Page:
Christmas Chiller – 2

At Number 9, the top of the Close, Margaret Head looked at the Christmas card that was lying on her hearth rug. The card hadn’t been there last night. Who had delivered this and how? She looked at the spidery writing on the card addressed to her. She opened the envelope and looked at the angels on the card. In front of her eyes they started to sing to her “come and see us” beckoning her towards them. Mesmerised she stared at the card and then opened it. The last thing she ever saw was a scythe slicing through her life and a voice screaming “You’ve arrived at your destination.”

At Number 7 Gary Collins was spending Christmas on his own; a single child his parents had died when he was in his twenties. Now in his mid-forties he was heading downstairs when he tripped over a fairy. Gary wasn’t expecting the fairy to be there as he didn’t have a tree; the fairy grinned as Gary went sprawling. When Gary recovered his senses he saw ghostly fairies carrying candles standing on the floor next to him; he hated fairies and had regularly singed them on the tree when his parents weren’t watching. The fairies were exacting revenge; they set fire to his clothes and the flames licked around him; he couldn’t move as a ghostly reindeer pinned him down until Gary was well alight.

At Number 5 the Clarksons were having Turkey for brunch; to their delight the bird, who no-one could remember buying, cooked easily. The meat was beautiful and the four Clarksons ate joyfully. The husband and wife pulled the wishbone; instantly the family experienced severe abdominal pain and a ghostly voice shrieked the words “Feel my pain”. They rolled around in complete agony until the pain caused them to faint. A ghostly turkey hopped around the room and pecked at their unconscious faces.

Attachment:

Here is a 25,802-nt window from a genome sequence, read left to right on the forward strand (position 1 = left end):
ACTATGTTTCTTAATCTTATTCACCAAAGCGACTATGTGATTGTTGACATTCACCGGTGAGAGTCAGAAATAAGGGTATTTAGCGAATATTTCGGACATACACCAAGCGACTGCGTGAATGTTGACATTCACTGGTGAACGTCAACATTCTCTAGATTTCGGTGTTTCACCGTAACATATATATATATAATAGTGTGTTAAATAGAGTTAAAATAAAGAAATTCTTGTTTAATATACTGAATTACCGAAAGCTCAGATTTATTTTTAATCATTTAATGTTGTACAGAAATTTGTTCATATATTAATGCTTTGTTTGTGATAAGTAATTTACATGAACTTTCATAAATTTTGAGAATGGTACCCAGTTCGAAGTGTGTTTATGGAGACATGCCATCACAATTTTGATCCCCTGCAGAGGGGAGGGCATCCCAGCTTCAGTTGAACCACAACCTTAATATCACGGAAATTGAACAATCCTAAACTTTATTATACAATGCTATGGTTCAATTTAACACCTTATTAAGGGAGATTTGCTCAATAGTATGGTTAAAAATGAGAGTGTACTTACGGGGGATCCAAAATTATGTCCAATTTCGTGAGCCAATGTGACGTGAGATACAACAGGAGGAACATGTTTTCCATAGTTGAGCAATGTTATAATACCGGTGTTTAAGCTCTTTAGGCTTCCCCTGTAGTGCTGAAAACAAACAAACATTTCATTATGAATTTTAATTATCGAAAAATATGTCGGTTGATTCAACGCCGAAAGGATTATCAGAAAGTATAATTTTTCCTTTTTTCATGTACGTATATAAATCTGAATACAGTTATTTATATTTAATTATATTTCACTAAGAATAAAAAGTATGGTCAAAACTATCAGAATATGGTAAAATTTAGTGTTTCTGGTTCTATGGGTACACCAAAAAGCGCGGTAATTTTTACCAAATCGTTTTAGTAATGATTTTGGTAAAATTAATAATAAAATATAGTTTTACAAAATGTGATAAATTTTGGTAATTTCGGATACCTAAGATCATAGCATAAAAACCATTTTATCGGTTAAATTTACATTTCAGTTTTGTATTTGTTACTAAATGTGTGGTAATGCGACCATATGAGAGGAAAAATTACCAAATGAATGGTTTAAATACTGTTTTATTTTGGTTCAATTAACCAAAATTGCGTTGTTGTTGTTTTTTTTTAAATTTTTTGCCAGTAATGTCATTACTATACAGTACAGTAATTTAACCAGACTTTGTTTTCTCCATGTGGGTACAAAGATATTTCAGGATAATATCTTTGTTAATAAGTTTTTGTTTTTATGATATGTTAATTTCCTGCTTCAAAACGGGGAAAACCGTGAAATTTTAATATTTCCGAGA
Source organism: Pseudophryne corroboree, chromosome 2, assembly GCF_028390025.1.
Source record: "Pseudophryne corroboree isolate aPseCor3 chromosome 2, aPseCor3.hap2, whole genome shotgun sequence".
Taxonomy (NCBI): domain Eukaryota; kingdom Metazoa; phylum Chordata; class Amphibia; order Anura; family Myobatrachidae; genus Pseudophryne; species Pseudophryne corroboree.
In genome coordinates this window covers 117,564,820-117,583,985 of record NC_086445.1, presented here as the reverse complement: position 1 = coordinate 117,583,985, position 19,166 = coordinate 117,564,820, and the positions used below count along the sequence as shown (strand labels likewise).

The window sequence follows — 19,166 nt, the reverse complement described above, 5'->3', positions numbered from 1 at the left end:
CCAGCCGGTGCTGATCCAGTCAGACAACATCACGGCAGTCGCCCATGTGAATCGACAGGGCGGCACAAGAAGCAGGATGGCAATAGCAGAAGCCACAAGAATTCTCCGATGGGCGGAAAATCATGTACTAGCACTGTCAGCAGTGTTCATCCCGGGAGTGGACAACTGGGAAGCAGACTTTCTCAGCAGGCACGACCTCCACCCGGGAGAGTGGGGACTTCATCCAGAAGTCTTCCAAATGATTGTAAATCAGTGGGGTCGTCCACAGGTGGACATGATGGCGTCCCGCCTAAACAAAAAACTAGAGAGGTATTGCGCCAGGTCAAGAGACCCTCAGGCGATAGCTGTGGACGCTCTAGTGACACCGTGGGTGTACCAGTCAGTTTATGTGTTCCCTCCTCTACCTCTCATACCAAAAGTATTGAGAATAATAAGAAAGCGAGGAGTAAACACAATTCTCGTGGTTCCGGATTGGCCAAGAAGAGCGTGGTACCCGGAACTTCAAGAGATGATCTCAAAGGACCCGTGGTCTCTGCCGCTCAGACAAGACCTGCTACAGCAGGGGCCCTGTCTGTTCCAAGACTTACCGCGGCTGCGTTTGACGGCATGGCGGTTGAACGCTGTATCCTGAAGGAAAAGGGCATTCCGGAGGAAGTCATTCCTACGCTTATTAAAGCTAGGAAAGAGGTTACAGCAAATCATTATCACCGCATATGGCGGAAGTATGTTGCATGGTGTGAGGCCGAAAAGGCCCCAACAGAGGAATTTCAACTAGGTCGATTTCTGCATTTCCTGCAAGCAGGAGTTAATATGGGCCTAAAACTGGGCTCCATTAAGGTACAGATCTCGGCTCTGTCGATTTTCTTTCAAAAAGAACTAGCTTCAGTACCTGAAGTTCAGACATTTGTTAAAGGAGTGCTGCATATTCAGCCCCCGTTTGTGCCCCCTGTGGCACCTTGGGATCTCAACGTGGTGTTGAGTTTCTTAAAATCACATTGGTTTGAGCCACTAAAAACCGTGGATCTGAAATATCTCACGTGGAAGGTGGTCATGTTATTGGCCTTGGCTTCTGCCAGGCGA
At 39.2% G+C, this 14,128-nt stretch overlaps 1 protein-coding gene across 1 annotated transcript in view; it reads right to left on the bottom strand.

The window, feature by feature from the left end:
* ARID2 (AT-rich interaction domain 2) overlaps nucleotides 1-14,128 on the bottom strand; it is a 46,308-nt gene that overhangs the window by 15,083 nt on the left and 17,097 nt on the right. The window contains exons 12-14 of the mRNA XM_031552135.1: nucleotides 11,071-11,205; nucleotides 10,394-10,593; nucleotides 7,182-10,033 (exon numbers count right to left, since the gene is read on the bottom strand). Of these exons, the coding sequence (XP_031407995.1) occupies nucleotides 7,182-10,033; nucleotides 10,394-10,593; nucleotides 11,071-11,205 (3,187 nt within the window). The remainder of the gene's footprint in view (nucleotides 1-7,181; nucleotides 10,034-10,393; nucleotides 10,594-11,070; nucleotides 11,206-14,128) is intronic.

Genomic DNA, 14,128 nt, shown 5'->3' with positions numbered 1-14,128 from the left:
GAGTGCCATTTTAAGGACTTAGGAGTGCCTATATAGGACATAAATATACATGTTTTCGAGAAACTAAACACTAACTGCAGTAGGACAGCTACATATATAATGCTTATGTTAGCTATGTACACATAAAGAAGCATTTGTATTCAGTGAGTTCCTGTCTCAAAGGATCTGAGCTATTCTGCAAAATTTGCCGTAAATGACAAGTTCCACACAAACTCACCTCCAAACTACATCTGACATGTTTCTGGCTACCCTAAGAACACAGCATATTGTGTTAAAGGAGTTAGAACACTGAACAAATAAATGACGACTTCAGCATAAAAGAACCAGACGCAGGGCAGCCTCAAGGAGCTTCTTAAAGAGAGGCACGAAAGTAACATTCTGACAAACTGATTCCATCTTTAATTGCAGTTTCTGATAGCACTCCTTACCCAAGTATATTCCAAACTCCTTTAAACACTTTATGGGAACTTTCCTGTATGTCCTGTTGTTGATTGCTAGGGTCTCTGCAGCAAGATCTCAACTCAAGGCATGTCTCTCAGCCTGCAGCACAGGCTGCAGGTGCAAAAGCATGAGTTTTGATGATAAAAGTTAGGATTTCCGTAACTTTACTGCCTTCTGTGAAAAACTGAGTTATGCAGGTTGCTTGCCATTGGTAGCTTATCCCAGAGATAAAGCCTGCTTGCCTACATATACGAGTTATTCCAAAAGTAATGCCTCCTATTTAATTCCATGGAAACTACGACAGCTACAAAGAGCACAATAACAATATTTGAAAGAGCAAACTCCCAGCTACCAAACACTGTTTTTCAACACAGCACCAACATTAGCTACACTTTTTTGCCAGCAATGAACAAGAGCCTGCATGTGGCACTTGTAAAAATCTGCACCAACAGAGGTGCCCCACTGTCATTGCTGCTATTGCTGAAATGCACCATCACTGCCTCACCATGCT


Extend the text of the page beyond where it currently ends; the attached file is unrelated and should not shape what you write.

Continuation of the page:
At Number 3 Cindy and Albert Parsons were about to enjoy their pudding. A Christmas ritual was to pour brandy over the pudding and light it. As luck would have it this year they’d won a pudding in a competition and it had been delivered late on Christmas Eve. It looked unusual as it had a fuse-like wick, which made it look like a bomb. Albert poured the brandy over the pudding and lit the fuse. Both Cindy and Albert put their hands over their ears in mock expectation of an explosion. When the fuse burnt to the brandy the pudding froze as did the whole room including Albert and Cindy.

At Number 1 the Elliott children opened a present from Granny and found a lump of snow, “to be used as a head when building a snowman”. There was a lovely long carrot for the nose, which was to be screwed in when the snowman was complete. They went outside and quickly created a vast snowball for the body. Placing the head on the body, they then pushed the carrot into the head. The explosion blew them through their lounge window and frightened their hamster.

Death observed proceedings and murmured to no-one in particular “Merry Christmas everyone.”

Published by Julian Worker

I was born in Leicester. I attended school in Yorkshire and University in Liverpool. I have been to 93 countries and territories including The Balkans and Armenia in 2015, France and Slovakia in 2016, and some of the Greek Islands in 2017. My sense of humour is distilled from The Goons, Monty Python, Fawlty Towers, and Midsomer Murders. I love being creative in my writing and I love writing about travelling. My next books are a travel book about Greece and a novel inspired by Brexit.

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